A HEADTEACHER who spent his early years in Barrow has been awarded an MBE in the Queen’s Birthday Honours.

Glyn Potts, the headteacher at Newman RC College in Oldham, has been awarded an MBE for his services to Education and the Army Cadet Force.

The 43-year-old was in the Army Cadet Force from the age of 18 and was a Lieutenant Colonel in the North West region before deciding to follow a career in education.

The head teacher’s work to establish the best outcomes for pupils and staff at Newman RC College, which progressed from an ‘Inadequate’ Ofsted rating to ‘Good’ due to his leadership, has been recognised with the MBE.

Mr Potts lived in Barrow until the age of three and a lot of his family remain in the town.

The family moved to Manchester in 1988 but Mr Potts always vowed to return to Barrow in his later years, after spending every summer and Christmas in the town.

He said: “I’ve always called Barrow home. My family home was on Nelson Street and I have relatives on Holker Street, we always spent the six-week summer holidays in Barrow and travelled there for Christmas.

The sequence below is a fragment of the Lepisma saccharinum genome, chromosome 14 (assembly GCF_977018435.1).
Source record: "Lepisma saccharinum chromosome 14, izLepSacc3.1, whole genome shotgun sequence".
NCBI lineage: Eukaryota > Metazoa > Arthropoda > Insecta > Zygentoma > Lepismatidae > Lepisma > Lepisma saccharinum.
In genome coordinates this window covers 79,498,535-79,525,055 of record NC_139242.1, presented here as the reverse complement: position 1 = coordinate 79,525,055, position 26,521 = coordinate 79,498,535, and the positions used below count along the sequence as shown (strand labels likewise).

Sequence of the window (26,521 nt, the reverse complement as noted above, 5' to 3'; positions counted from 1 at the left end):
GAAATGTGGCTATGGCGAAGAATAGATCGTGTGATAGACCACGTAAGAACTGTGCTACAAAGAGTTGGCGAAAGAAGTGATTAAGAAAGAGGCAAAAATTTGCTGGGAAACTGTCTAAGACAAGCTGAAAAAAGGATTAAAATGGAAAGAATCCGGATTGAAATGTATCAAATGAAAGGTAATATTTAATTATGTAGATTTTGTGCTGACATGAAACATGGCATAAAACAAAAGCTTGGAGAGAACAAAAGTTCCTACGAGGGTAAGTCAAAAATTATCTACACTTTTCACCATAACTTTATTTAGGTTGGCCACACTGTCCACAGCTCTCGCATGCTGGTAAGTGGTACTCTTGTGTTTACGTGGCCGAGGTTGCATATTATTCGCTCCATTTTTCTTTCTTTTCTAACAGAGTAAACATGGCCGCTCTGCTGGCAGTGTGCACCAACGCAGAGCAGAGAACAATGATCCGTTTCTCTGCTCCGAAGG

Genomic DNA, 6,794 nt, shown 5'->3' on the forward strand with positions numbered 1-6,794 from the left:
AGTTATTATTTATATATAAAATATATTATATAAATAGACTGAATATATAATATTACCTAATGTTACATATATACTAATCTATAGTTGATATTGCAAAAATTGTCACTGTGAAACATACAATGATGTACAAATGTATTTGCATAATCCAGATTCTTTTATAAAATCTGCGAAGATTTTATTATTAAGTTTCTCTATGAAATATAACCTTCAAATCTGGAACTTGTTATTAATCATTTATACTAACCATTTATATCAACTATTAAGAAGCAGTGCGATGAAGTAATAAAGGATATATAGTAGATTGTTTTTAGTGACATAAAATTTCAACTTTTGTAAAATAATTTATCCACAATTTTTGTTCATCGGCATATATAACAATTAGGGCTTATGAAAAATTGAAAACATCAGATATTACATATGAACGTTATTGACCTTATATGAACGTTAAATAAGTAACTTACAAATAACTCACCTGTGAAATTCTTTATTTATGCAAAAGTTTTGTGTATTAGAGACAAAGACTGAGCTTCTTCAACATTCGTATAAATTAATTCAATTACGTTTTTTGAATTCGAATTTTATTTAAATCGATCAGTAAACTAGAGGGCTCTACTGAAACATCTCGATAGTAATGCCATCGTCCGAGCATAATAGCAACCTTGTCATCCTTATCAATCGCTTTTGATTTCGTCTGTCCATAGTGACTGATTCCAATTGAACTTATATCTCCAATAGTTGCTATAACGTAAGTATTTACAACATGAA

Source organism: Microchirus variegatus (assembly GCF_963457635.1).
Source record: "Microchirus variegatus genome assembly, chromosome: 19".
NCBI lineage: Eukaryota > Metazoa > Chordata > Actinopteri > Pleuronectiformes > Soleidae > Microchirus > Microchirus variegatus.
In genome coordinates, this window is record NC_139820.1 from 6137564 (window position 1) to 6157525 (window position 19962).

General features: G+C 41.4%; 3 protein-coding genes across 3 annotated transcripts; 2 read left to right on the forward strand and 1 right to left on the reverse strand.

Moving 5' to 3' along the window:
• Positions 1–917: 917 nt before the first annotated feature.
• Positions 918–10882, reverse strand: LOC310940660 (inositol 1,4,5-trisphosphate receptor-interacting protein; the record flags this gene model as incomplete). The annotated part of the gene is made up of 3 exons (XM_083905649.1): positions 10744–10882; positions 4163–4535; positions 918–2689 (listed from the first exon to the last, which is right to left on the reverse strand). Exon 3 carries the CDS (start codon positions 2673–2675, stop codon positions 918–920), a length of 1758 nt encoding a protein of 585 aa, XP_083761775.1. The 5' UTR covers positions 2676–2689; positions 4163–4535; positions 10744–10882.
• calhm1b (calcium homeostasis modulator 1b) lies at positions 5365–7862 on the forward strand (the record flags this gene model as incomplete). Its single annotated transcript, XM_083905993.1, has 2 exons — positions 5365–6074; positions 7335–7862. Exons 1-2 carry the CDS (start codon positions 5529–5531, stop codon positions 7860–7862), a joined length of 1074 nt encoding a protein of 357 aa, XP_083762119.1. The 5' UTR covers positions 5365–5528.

“It was always my intention to eventually move back there.

“I’m very proud to be from there – I think it’s a great town. I do think Barrow has so much going for it.”

Mr Potts, who has a two-year-old son, began teaching in a school in Oldham in 2004 and fell in love with the profession.

He joined the senior leadership team in 2007, becoming the deputy head in 2013 and was promoted to headteacher in 2018.

Mr Potts was informed earlier this year that he was due to receive the award, however, he was sworn to secrecy until the news was officially announced in June.

The honour acknowledges Mr Potts’ success in navigating a large school and staff body through the pandemic while ensuring outstanding care.

Mr Potts was also commended for managing the school’s unprecedented building deficiencies which have caused substantial damage to the building, flooding, and at times, school closures.

During his career Mr Potts has also forged strong partnerships with the Cadet Vocational Qualifications Organisation, pioneering highly successful Public Services programmes in state sector schools, as well as the growth of an Army Cadet detachment.

Mr Potts said he felt ‘very humbled’ after being told he would be a recipient of the esteemed honour.

He said: “I felt very humbled. People have said to me that they didn’t think people like us could get MBEs – they thought it was just celebrities or millionaires.

“I’m able to do this because I have a team around me who are phenomenal. It feels embarrassing for just me to go along when it represents a whole team of people.

“There are so many people in education or voluntary roles who give so much and to be one of the few recognised is an enormous honour.”